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The Struggle to Maintain Accountability in Eating Disorder Recovery When Telemedicine Is Your Only Option

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The stay-at-home orders as part of the COVID-19 pandemic were hard for everyone and so has the phasing out of those orders. It has been especially hard on those with eating disorders and those recovered from an eating disorder. I fall in the recovered category.

It’s OK to struggle at times — even if you are recovered!

These hard times we faced recently have definitely challenged my recovery and even made me question my recovery. My eating disorder has crept up in ways I never thought would be possible. That eating disorder voice has even made its way into my mind without me even knowing. It has come into my brain and left completely without my awareness. It is normal for anyone to struggle during times like this regardless of if they have mental health challenges or not. A disruption in normal life and daily routine is just hard to adjust to.

A big part of my recovery has been accountability. Accountability has given me what was needed to fully recover. During this time of crisis in the world, accountability was sort of taken away from me. Appointments were moved online and things got easier to hide from my team and from myself. I do still consider myself to be recovered and to be experiencing a momentary lapse due to current stressors. That is OK. It is completely understandable for someone to struggle during these times.

Why is it so hard for patients with eating disorders?

An eating disorder thrives on secrecy and denial. When a patient is unable to see their team in person it takes away the ability for their team to pick up on body language and physical cues to get the full story of what is going on. Sessions over zoom (or other video platforms — or phone) can be awkward for a patient. Depending on their home factors they may have trouble fully speaking up due to fear of a family member listening in/being overheard. The awkwardness itself may make it more difficult for one to open up about what is going on.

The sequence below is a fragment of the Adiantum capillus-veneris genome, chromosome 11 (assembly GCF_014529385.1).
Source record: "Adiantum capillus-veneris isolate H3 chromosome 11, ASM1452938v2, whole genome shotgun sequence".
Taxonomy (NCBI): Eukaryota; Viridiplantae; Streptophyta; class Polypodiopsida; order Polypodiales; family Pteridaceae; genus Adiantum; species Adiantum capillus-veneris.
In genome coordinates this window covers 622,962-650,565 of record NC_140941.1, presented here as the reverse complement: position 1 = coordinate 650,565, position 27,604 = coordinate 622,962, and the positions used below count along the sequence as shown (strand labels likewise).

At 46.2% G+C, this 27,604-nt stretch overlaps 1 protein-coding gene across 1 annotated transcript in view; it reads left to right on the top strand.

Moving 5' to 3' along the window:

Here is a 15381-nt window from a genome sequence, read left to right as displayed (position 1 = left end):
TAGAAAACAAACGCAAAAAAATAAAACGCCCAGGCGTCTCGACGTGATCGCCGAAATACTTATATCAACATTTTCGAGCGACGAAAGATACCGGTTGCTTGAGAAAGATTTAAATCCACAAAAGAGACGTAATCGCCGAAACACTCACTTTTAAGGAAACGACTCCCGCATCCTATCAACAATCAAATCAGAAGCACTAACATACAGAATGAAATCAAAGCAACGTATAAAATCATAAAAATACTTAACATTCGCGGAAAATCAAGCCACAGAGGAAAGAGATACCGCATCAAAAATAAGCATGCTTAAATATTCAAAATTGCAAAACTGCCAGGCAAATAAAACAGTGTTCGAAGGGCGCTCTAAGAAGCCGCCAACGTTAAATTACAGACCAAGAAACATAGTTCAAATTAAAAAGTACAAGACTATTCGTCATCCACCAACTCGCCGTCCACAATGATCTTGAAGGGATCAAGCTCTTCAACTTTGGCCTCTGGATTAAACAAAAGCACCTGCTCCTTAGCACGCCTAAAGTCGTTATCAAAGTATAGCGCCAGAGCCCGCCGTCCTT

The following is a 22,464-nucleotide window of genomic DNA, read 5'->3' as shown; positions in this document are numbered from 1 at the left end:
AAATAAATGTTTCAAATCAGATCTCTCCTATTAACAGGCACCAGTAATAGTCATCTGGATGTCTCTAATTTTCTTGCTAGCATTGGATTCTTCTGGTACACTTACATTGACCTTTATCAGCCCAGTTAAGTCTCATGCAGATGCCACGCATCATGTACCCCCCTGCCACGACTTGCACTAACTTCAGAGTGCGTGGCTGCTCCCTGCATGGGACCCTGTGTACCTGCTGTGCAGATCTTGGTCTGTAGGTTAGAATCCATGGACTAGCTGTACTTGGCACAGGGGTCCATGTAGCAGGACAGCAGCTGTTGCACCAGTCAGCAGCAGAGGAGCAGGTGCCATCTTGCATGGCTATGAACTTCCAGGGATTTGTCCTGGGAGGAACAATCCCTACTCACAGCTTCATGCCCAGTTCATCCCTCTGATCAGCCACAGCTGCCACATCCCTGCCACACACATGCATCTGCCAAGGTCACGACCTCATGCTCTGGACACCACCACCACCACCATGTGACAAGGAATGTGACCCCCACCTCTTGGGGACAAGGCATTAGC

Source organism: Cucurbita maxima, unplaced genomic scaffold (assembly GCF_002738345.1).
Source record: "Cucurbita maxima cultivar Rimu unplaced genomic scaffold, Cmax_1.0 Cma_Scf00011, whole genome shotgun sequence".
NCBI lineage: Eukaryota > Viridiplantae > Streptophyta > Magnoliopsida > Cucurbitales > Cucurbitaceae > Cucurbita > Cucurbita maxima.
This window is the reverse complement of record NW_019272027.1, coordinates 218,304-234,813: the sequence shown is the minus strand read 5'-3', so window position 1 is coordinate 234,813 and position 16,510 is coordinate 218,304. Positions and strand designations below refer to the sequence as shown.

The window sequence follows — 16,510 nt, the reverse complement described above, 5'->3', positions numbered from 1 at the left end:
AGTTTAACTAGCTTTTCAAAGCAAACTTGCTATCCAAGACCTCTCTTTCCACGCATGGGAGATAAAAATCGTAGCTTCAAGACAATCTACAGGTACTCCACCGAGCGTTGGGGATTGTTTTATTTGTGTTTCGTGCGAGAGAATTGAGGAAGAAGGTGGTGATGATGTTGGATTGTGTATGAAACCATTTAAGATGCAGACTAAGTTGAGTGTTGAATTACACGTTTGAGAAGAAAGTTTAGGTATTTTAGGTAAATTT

What are some things that have helped me?

Some things I have found helpful are doing sessions at times when others aren’t around, or when family members may be outside doing yard work. Finding a place in the home (when possible) where I am significantly distanced form others during my session. Sometimes this is my room, sometimes it is the basement. At times it may even involve going for a short drive and parking somewhere where to do the sessions in my car. Using headphones are helpful if I fear someone will hear what my team has to say, but they don’t help if I fear others overhear my words.

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What are some things I wish my team would do to help?

I wish my team would encourage me to have more than just my face in the screen when doing tele sessions. I think it would be helpful to encourage having from the waist up in the screen image because it would allow them to see more of my body language. Another thing that would help with this is to encourage me not to hide under blankets. My biggest “tells” during are a session usually has to do with how much I fidget and if I start to get into a repetitive pattern with my fidgeting. This usually indicates there is something going on that is bothering me that I may not be fully speaking up about. Being encouraged to not cover up with blankets or heavy clothing would be possibly beneficial to an RN, but I have mixed feelings about this. During tele sessions an RN is not able to monitor with regular weight checks, so they have to go based on what they see.

Goals I have set for myself:

The best thing I can do for myself now that I am aware of the situation is to keep making an intentional effort to reflect and identify when things are sneaking in. Using my voice is another important tool I have to keep remembering. Things are going to be hard for a while, so it’s time to learn to do recovery in a different way. It won’t be easy, but it’s needed since all of our communities are changing so much.

Getty image by gpointstudio

Originally published: June 18, 2020
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